We tagged Paul as The Flash because, like the Scarlet Speedster, the Apostle to the Gentiles was seemingly all over the place. He was always on the move: Corinth, Ephesus, Philippi, Athens, Rome, Jerusalem. Also, just as Barry Allen was bi-vocational in a way that each career supported the other (superhero/forensic scientist) so was Paul (apostle/tentmaker). And, yes, this means that Timothy is Kid Flash.

In that first conversation, T.J. selected Abraham for the Green Lantern slot. His reasoning was this: there are many Green Lanterns in the Green Lantern Corps. The one in the Justice League (Hal Jordan) is just the most famous one. As Hal is seen as the most prominent among many, Abraham is the first among many sons and daughters. That was his logic and totally made sense while I was eating waffle fries two years ago so I’ll let it stand. But here’s an additional corollary. There was a story when Hal tried to bend the rules the GL Corps is supposed to follow (he tried to resurrect his annihilated hometown of Coast City; it’s a long story involving Superman dying, an impostor Superman, and a yellow alien named Mongul). As a result, Hal went astray from what was intended. You could argue that Abraham went astray when he decided to sleep with Hagar since he and Sarah figured that Sarah was too old to bear children. Now Abraham did not become a supervillain that nearly destroyed the fabric of time as Hal did (long story short: he tried to undo the bad that he and everyone else had done by completely erasing time and starting from scratch), but strife was caused nonetheless.

J’onn J’onzz is a bit of a corollary to Superman. The two have very similar powers (the green guy actually has a few more). So they are alike yet very, very different. You could argue the same thing about David and Jesus. Throughout the New Testament there is a line drawn between David and Jesus. Yet just like the Martian Manhunter is simply not as great as Superman, David pales in comparison to Jesus.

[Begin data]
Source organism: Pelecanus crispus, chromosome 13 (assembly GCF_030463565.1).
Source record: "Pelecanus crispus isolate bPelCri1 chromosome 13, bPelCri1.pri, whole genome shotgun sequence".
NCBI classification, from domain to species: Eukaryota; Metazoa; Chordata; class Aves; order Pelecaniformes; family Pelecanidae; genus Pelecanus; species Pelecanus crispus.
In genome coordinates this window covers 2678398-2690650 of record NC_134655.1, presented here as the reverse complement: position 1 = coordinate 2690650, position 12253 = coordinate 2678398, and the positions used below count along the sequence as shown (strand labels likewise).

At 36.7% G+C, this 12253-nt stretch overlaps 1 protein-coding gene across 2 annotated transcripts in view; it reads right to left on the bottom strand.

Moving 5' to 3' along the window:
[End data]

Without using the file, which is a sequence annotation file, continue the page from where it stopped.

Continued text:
For Aquaman, there were two obvious choices—John the Baptist and Noah—and a third—Peter, thanks to his walking on water—that made good sense as well. From a prophetic standpoint, it probably should have been John. From a church history standpoint, it should have been Peter. But if you asked the average person which of the three did they most recognize, Noah would probably get picked because the Ark story is more recognizable. So Noah is not nearly as important as J the B or Peter. But, let’s be honest, Aquaman probably brings the least to the table in the Justice League unless they’re in a situation where fish-communication is critical. There are probably more important superheroes out there. So it seems kind of fitting that Noah gets the nod.

So there you go. I actually have other corollaries that go deeper into the myriad of Justice League rosters. Perhaps one day, I’ll share why I think Elisha makes a great Animal Man, why Amos is a plausible Green Arrow, and how the Beloved Disciple could be a reasonable Jimmy Olsen. But those will have to wait for another time. Feel free to share your superhero-Bible character corollaries in the comments below.